Attributes that are defined with AllowMultiple:=True are referred to as multiuse attributes. When AllowMultiple:=False, you have a single-use attribute.
Using the Inherited Argument
Inherited is a named argument. Recall that named arguments are passed using the Name := Value syntax between the parentheses and after the positional arguments.
The Inherited named argument is False by default. Inherited indicates whether or not the attribute can be subclassed.
Inheriting from System.Attribute
After we have specified attribute usage, we need to indicate that we are generalizing, or subclassing, the attribute class. The attribute class we are developing evolves as shown.
<AttributeUsage(AttributeTargets.All)> Public Class HelpAttribute Inherits System.Attribute End Class
Implementing the Constructor
We determined that the URN is a positional argument. That is, the URN is a required argument. Consequently this choice guides the implementation of our constructor. We also need a field to store the value in and a read-only property to provide public access to the underlying field.
Applying these choices, we can update the class:
<AttributeUsage(AttributeTargets.All)> Public Class HelpAttribute Inherits System.Attribute Private FUrn As String Public ReadOnly Property Urn() As String Get Return FUrn End Get End Property Public Sub New(ByVal AUrn As String) FUrn = AUrn End Sub End Class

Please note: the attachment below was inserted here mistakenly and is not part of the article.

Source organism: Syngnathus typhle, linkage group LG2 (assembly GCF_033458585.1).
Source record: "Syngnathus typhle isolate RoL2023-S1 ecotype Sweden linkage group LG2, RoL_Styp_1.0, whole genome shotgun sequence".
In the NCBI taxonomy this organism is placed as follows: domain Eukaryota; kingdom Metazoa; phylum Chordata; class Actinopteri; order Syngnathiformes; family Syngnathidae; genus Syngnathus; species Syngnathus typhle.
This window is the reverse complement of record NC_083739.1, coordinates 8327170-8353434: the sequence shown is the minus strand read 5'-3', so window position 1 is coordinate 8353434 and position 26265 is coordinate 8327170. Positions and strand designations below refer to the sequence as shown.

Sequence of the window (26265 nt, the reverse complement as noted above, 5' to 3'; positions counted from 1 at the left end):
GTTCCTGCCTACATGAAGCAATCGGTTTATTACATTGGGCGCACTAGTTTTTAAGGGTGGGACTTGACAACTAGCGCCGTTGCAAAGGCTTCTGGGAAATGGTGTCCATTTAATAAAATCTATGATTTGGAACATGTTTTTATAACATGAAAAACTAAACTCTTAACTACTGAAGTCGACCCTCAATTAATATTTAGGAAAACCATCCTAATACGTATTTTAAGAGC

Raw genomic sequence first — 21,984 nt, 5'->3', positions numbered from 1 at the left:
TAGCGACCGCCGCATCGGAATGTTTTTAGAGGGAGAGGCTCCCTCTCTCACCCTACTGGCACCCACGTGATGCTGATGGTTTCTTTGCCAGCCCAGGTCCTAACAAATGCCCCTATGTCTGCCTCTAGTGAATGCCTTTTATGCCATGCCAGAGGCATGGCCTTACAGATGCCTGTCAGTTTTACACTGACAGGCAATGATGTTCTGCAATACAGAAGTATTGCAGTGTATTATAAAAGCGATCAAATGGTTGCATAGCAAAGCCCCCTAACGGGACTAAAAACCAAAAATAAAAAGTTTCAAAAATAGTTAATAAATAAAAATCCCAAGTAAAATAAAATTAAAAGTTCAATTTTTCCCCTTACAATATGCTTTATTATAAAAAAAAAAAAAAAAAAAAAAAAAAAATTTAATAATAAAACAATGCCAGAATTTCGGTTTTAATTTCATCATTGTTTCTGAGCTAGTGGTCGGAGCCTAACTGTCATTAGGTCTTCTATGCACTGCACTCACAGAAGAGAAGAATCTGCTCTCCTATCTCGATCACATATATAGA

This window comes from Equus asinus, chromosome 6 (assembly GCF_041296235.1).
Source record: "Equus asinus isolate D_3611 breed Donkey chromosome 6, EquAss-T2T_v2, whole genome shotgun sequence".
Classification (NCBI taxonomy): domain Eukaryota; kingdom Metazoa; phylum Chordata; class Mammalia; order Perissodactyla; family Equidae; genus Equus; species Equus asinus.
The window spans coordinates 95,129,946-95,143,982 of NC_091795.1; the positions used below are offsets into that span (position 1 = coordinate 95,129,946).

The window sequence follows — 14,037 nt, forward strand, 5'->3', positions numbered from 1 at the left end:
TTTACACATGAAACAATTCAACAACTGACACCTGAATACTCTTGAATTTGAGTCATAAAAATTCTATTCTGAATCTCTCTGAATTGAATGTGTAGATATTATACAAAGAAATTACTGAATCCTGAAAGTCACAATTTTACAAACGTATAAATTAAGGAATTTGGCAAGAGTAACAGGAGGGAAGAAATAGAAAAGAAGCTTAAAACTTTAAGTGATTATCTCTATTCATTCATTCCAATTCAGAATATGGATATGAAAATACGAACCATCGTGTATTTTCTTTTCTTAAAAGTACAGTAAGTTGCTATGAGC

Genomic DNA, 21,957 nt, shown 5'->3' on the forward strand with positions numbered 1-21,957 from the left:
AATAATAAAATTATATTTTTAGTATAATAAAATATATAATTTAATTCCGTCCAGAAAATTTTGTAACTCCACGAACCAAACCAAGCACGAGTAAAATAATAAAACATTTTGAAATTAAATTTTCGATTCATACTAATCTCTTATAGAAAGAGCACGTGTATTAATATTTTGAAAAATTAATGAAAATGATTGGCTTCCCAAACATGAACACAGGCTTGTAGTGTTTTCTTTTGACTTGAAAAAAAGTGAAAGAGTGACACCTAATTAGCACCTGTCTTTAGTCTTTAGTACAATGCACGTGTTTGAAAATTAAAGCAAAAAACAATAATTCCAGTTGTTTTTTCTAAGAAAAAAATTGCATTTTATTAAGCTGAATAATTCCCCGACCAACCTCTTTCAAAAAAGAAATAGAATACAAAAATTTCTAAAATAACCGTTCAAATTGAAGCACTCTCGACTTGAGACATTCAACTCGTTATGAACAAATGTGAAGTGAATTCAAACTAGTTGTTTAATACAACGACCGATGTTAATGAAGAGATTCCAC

The revision adds the private field, using our F-prefix convention. The read-only property provides public access to the private field, also a convention we employ in object-oriented programming. Finally, the constructor specifies the required positional argument used to initialize the URN, or location, of the help content.
Adding Named Arguments
Finally, we can add named arguments to our attribute class. Named arguments are public fields or private fields represented by public readable and writable properties. (Notice that named arguments are writable.)
Generally, we use private fields and public properties. However, in this case we will deviate and simply add a public field to represent our named argument, Topic. As a final touch, I elected to make the positional argument optional and have HelpAttribute default to my Web site. (In your application you could have this attribute default to your root help document.) Listing 12.11 shows the completed attribute class.
Listing 12.11 A completed HelpAttribute attribute class
1: Imports System 2: 3: <AttributeUsage(AttributeTargets.All)> _ 4: Public Class HelpAttribute 5: Inherits Attribute 6: 7: Private FUrn As String 8: Public Topic As String 9: 10: Public ReadOnly Property Urn() As String 11: Get 12: Return FUrn 13: End Get 14: End Property 15: 16: Public Sub New(Optional ByVal AUrn As String _ 17: = "http://www.softconcepts.com") 18: FUrn = AUrn 19: End Sub 20: 21: End Class
The completed class is quite short, but the attribute allows us to tag any elements of code we choose with any documentation we want.